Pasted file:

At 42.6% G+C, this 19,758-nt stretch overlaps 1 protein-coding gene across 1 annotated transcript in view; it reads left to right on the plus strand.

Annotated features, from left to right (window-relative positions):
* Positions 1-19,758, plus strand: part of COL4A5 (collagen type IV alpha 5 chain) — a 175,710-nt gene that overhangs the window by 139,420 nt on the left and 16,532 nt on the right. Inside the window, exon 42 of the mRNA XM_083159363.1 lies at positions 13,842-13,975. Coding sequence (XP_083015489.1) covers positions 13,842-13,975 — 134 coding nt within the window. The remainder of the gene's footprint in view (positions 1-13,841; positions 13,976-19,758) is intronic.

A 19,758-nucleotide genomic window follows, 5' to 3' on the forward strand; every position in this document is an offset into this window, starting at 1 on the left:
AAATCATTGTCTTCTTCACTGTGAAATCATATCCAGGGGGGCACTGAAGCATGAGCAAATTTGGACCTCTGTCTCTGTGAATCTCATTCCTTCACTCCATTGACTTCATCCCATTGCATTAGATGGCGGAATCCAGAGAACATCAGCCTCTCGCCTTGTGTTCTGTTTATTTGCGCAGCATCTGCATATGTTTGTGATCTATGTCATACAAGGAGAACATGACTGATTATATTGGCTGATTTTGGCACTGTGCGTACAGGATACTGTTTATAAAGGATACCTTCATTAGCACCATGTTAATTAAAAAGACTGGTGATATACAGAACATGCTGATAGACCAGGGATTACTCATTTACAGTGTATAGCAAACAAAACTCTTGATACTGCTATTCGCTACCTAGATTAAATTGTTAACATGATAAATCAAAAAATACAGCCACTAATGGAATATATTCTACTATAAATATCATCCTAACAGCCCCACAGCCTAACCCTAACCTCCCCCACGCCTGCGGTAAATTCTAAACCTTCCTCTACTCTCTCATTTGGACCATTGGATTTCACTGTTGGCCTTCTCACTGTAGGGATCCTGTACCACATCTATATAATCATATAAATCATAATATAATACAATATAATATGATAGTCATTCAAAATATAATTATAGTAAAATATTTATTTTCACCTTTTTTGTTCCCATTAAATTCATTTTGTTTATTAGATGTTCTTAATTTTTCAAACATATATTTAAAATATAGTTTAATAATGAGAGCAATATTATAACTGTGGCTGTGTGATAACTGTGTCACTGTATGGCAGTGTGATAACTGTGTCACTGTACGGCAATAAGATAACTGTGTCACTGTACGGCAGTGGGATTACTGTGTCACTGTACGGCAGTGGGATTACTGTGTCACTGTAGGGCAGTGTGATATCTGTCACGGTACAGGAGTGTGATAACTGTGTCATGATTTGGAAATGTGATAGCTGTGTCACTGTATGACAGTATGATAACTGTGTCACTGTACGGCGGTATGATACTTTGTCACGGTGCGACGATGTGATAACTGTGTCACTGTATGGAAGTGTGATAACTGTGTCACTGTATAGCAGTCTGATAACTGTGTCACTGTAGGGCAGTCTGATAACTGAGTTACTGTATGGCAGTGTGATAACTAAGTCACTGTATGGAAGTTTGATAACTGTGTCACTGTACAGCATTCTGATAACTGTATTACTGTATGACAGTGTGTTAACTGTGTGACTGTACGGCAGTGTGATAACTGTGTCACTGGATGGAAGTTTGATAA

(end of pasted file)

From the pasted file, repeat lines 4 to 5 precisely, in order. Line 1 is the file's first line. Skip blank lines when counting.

A 19,758-nucleotide genomic window follows, 5' to 3' on the forward strand; every position in this document is an offset into this window, starting at 1 on the left:
AAATCATTGTCTTCTTCACTGTGAAATCATATCCAGGGGGGCACTGAAGCATGAGCAAATTTGGACCTCTGTCTCTGTGAATCTCATTCCTTCACTCCATTGACTTCATCCCATTGCATTAGATGGCGGAATCCAGAGAACATCAGCCTCTCGCCTTGTGTTCTGTTTATTTGCGCAGCATCTGCATATGTTTGTGATCTATGTCATACAAGGAGAACATGACTGATTATATTGGCTGATTTTGGCACTGTGCGTACAGGATACTGTTTATAAAGGATACCTTCATTAGCACCATGTTAATTAAAAAGACTGGTGATATACAGAACATGCTGATAGACCAGGGATTACTCATTTACAGTGTATAGCAAACAAAACTCTTGATACTGCTATTCGCTACCTAGATTAAATTGTTAACATGATAAATCAAAAAATACAGCCACTAATGGAATATATTCTACTATAAATATCATCCTAACAGCCCCACAGCCTAACCCTAACCTCCCCCACGCCTGCGGTAAATTCTAAACCTTCCTCTACTCTCTCATTTGGACCATTGGATTTCACTGTTGGCCTTCTCACTGTAGGGATCCTGTACCACATCTATATAATCATATAAATCATAATATAATACAATATAATATGATAGTCATTCAAAATATAATTATAGTAAAATATTTATTTTCACCTTTTTTGTTCCCATTAAATTCATTTTGTTTATTAGATGTTCTTAATTTTTCAAACATATATTTAAAATATAGTTTAATAATGAGAGCAATATTATAACTGTGGCTGTGTGATAACTGTGTCACTGTATGGCAGTGTGATAACTGTGTCACTGTACGGCAATAAGATAACTGTGTCACTGTACGGCAGTGGGATTACTGTGTCACTGTACGGCAGTGGGATTACTGTGTCACTGTAGGGCAGTGTGATATCTGTCACGGTACAGGAGTGTGATAACTGTGTCATGATTTGGAAATGTGATAGCTGTGTCACTGTATGACAGTATGATAACTGTGTCACTGTACGGCGGTATGATACTTTGTCACGGTGCGACGATGTGATAACTGTGTCACTGTATGGAAGTGTGATAACTGTGTCACTGTATAGCAGTCTGATAACTGTGTCACTGTAGGGCAGTCTGATAACTGAGTTACTGTATGGCAGTGTGATAACTAAGTCACTGTATGGAAGTTTGATAACTGTGTCACTGTACAGCATTCTGATAACTGTATTACTGTATGACAGTGTGTTAACTGTGTGACTGTACGGCAGTGTGATAACTGTGTCACTGGATGGAAGTTTGATAA